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Meme-worthy ranking

Last posted Aug 25, 2009 at 07:33PM EDT. Added Aug 08, 2009 at 06:19PM EDT
21 posts from 11 users

This site is getting pretty flooded with data and it seems like people are posting whatever they can find more than one jpg of just to claim a meme as their own.

Half the comments seem to be debating the meme-worthiness.

Is it possible to implement a meme-worthy ranking system (like youtubes not-crap-worthy 5 star ranking system)? I think it would be very useful in separating the wheat from the chaff.


Cpt. Blubber: Sorry. Even I bring the failz.

Cooper Smith:

It is kind of out of control. This site is meant to increase organization and all that crap. So, when we’re subjected to entries like this, my little heart breaks.

Tell me you wouldn’t want to rank that straight to fail.

The main problem seems to be that the people who are excited about the popularity of this site and want to register something don’t seem to understand what a meme actually is. Having read Snow Crash by Neal Stephenson many years ago, I had a good idea of what a meme was. I understood that a meme was a symbol or idea that got passed on from one person to many others and from them to many many others, with each person creating some new spin or mutation of it. I understood that replication and evolution were integral to memetic fortitude and popularity. I know that propagation alone is not memetic, simply viral.

(from a comment I left in a deadpooled article)
Think of this site as a dictionary. You don’t add words to the language by adding them to the dictionary first. You add terms to the dictionary because they are commonly used as words by a significant portion of the general public.

Recently added to the Merriam-Webster dictionary was the term “Spyware”. Spyware was a term so commonly used by a significant portion of the population that a major dictionary added it to their list of defined words. If “Spyware” had been in use by you and a friend to refer to something, but nothing showed up on Google Trends, or wasn’t generally known and accepted… Then it’s not really a good fit for a dictionary.

I don’t know what to say with my RED_ZONE entry… Japanese people excel at making mashups, but not all are worth mentionning : Matsuoka Shuzo in various remixes, Billy Herrington wrestling series, Nerunerunerune, RED_ZONE of course

I post youtube links of these subjects since most people aren’t registered to Nicodouga to see how more developed these mashups are :

Nerunerunerune :
Matsuoka Shuzo :
Billy Herrington wrestling series (warning, NSFW content, ghey) :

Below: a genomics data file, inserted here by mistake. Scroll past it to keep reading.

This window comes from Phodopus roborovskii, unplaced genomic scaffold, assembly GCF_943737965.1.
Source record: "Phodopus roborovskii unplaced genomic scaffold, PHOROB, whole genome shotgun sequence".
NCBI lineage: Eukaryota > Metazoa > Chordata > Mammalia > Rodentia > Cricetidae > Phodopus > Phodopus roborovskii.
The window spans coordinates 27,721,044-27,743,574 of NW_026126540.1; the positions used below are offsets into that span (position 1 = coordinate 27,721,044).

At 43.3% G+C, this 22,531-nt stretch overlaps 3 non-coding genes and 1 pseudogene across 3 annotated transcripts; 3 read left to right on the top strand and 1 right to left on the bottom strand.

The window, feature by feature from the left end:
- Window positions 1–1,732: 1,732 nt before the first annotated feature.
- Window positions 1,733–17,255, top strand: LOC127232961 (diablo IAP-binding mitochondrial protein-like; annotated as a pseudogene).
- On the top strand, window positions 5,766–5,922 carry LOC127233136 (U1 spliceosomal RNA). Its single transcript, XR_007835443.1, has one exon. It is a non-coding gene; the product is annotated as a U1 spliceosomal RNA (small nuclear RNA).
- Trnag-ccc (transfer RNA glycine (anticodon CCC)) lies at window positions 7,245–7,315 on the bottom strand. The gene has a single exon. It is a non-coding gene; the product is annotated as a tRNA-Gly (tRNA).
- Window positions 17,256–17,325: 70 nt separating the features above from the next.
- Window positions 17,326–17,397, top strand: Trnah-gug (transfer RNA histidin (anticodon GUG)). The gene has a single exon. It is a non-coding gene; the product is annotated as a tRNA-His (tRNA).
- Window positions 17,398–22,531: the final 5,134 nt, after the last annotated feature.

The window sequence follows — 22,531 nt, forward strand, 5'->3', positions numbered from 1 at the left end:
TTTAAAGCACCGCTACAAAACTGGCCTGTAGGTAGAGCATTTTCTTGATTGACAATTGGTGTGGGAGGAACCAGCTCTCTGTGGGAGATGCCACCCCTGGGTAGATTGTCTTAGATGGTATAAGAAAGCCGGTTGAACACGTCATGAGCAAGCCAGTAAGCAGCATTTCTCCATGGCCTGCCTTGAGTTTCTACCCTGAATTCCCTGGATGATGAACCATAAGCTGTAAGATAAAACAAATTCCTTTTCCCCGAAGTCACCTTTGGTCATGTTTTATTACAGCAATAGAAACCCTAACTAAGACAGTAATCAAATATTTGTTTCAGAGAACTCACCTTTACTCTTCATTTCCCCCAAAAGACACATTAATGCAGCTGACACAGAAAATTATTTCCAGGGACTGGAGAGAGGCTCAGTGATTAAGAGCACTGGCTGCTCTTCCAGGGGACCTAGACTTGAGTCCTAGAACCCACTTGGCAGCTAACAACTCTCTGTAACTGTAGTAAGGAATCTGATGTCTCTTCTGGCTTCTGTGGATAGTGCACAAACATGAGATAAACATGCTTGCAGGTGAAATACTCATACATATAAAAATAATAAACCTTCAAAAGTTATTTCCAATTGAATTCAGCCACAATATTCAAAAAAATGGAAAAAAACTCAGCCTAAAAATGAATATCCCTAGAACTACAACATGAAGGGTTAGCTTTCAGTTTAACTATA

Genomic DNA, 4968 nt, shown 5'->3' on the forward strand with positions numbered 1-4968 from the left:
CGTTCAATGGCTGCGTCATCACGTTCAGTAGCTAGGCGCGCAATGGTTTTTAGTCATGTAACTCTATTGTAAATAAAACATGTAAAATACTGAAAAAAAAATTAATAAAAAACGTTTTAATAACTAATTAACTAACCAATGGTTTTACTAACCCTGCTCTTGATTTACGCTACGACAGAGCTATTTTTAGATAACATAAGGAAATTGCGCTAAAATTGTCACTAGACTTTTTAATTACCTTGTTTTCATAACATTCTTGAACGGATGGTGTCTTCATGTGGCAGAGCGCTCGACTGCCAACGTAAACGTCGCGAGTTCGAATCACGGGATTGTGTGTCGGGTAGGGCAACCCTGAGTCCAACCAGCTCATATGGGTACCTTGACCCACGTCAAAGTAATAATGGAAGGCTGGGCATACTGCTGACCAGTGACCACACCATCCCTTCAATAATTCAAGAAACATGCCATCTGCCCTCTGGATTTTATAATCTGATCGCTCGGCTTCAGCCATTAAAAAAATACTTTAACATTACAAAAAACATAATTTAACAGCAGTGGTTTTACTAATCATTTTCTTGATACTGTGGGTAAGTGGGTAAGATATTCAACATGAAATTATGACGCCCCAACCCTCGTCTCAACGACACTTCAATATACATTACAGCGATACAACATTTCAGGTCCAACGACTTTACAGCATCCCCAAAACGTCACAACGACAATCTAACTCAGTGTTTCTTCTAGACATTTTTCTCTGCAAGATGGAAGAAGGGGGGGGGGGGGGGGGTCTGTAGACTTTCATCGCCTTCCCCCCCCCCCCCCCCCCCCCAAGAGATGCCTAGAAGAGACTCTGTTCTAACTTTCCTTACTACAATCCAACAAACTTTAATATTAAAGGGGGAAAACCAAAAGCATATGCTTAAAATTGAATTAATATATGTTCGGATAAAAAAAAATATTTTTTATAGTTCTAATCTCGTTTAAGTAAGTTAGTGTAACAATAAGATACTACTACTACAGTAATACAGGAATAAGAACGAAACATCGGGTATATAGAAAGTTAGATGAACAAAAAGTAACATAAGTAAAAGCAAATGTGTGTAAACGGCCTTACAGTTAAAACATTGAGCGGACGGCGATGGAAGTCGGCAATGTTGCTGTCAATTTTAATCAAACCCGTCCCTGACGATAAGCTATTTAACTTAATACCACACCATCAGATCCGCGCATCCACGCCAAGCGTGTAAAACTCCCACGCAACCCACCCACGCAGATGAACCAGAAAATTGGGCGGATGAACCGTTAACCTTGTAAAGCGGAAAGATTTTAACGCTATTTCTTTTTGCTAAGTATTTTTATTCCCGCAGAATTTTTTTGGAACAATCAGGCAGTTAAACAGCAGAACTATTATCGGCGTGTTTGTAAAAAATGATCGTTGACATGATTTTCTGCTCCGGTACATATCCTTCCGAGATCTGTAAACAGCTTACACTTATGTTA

… or are we simply closing the door to all these “too much” japanese memes ? I proposed RED_ZONE mainly because there is RAN RAN RU (which is by far, the most popular out of Japan)

@G0 DVL,

I definitely agree that Japanese people excel at making mashups. In fact, they create so many incredible mashups that I sit back and wonder how we’ll ever be able to tell which ones are worth covering. As an outsider, it almost seems like every thing that exists has been remixed beyond belief in Japan.

It becomes difficult to research memes that are popular amongst Japanese-speakers but not popular with English-speakers.

The more information you can share about each meme, the better. The problem isn’t “too much Japan.” The problem for me is my own lack of knowledge about Japanese culture online. For English-language memes that we’re not familiar with, it’s not too hard to research why they became popular. With foreign-languages, we kind of have to depend on the knowlege of our members.

For the most part, your entries will be Confirmed more quickly if you properly embed videos into your meme entries, and try to explain them using as much of Yatta’s 6-points as you can.

Yatta’s 6 points of analysis:

1) Viral Spread: search results, social media mentions, forum posts, route of spread.
2) Point of Origin: Find out where the meme first appeared and provide proof that it spread beyond its original subculture.
3) Derivatives: Existing volume of spoofs, mashups, remixes, parodies, recontextualizations, and re-enactments. Is it mutating?
4) Appearance in Memetic Hubs: Websites and communities that have been made famous for spreading and culturing memes.
5) Organic / Forced Memes: Was the meme spread peer to peer or was it astroturfed? Even astroturfed phenomena can become memes.
6) Spin-offs / Sub-memes: Many memes spawn entire trees of sub-memes.

im sure popular youtube videos are not memes. unless their origins or popularity has done someting EPIC. ( Chocolate was a /b/ raid, Boxy killed /b/ thru others’ liking and disliking)

just throwin that out there…


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